Einstein/Montefiore Department of Medicine

Faculty Respond: Vaccination Resistance

Mistrust, Laziness Still Hinder Flu Vaccination

Image: Stephen G. Baum, MD

Last year saw the emergence of a new strain of influenza virus (novel Influenza A[H1N1]) with increased virulence and high contagion. The Wall Street Journal recently reported that this year, the government is tooling up to produce vaccine against this and other seasonal influenza viruses in greater amounts and available at an earlier date than was possible last year. 

Getting enough people and the right people to take annual flu shots has always been a hard sell.  Some of the reasons for this involve fear of needles, distrust of vaccines and general sloth about one's own health.

  • This year's vaccine is made exactly like the seasonal influenza vaccine and so there shouldn't be any side effects except for some sort of soreness at the injection site which in fact not everybody will experience.
  • The standard influenza vaccines, both seasonal and H1N1, are killed subunit vaccines. There is no live virus in them and it's biologically impossible for a human to contract influenza from that preparation. This is the vaccine that is recommended for most people and it cannot cause influenza or even an influenza-like syndrome.
  • There's also a live weakened or attenuated vaccine--the nasal vaccine--and that virus could conceivably give someone influenza-like symptoms. That is why this vaccine is recommended for healthy people between the ages of 2 and 49, and not for anyone who is immunocompromised.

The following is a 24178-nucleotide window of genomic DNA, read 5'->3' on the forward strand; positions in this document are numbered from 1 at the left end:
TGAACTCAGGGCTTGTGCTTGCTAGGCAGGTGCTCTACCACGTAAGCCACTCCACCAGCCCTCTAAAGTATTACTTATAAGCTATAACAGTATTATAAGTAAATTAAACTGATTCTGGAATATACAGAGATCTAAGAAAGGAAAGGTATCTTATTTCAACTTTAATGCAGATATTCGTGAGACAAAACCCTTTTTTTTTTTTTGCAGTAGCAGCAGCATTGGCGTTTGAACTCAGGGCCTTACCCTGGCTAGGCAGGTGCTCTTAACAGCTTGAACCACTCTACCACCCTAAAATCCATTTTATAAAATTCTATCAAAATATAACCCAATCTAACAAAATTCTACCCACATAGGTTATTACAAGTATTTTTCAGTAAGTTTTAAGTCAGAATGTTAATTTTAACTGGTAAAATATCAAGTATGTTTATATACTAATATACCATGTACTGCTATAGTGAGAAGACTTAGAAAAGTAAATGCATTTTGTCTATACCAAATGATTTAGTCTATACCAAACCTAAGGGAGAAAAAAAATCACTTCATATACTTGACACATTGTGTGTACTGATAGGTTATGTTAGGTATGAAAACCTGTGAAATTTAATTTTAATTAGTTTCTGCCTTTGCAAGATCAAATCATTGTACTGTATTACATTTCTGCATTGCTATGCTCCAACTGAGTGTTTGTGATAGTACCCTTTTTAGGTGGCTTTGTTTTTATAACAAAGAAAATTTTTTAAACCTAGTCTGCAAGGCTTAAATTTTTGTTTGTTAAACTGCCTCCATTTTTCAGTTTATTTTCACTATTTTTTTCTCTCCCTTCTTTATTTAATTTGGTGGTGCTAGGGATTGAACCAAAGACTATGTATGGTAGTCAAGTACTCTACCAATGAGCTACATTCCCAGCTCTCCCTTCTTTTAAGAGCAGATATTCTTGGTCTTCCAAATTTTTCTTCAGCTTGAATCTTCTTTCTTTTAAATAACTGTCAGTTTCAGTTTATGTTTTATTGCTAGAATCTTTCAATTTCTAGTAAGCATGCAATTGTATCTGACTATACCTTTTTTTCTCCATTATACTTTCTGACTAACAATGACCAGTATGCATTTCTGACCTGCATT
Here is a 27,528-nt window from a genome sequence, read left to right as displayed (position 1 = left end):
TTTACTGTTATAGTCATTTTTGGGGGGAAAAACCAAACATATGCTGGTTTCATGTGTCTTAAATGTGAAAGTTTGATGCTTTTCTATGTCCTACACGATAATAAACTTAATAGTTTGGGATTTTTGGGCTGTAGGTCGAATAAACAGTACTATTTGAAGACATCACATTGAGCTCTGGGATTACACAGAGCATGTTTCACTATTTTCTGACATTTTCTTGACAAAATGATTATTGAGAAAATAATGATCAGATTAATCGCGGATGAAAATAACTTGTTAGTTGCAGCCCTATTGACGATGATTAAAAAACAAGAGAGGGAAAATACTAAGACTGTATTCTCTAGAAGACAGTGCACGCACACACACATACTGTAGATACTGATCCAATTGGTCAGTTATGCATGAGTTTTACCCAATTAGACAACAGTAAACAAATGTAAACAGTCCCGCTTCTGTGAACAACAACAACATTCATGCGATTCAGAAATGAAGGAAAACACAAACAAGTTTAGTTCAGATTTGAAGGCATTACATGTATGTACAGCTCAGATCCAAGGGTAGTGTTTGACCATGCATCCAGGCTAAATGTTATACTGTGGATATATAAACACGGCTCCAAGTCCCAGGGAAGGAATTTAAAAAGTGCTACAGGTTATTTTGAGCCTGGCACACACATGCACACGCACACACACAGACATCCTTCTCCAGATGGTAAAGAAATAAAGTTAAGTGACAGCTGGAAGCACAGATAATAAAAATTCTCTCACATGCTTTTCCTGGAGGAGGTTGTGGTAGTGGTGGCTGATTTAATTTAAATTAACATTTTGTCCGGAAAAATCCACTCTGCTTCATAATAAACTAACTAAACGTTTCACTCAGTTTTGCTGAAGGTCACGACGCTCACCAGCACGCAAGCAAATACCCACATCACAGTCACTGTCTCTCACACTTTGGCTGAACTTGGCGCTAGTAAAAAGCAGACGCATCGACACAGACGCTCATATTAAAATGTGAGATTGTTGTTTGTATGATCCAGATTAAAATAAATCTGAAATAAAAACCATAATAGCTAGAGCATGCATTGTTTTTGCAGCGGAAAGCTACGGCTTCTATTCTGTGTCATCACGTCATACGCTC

• People who get sick the day after they visit the doctor are either sick with something other than influenza, which they just coincidentally got, or they were incubating a case of influenza and got to the doctor's office a day or two late.

"Getting enough people to take flu shots has always been a hard sell."

This year, the target population for the vaccine has been expanded and pretty much includes everyone because young healthy adults were particularly at risk for serious infection as are pregnant women and children aged six months and older.

The good news is that H1N1 as well as another common strain of influenza A and a strain of influenza B are all included in one shot so that only one vaccination will be required for anyone who has already been vaccinated in the past. Combining all the probable influenza viruses in one shot should mean that more people will be vaccinated; however, reluctance to be vaccinated remains and a vital public information effort will still be required to maximize the number of people vaccinated. The biggest challenges for the government will be convincing the public that vaccination is necessary (the outbreak last year was not as widespread as was feared), safe and effective, and producing enough vaccines so that there is no shortfall.

Influenza is a highly preventable disease that can be devastating in terms of morbidity and mortality if it occurs. The most effective way to prevent it is to get as many people vaccinated against it as possible. Everyone who can be vaccinated (there are very few contraindications) should be. 

Stephen G. Baum, MD
Senior Associate Dean for Students 
Professor, Department of Medicine (Infectious Diseases
Professor, Department of Microbiology & Immunology


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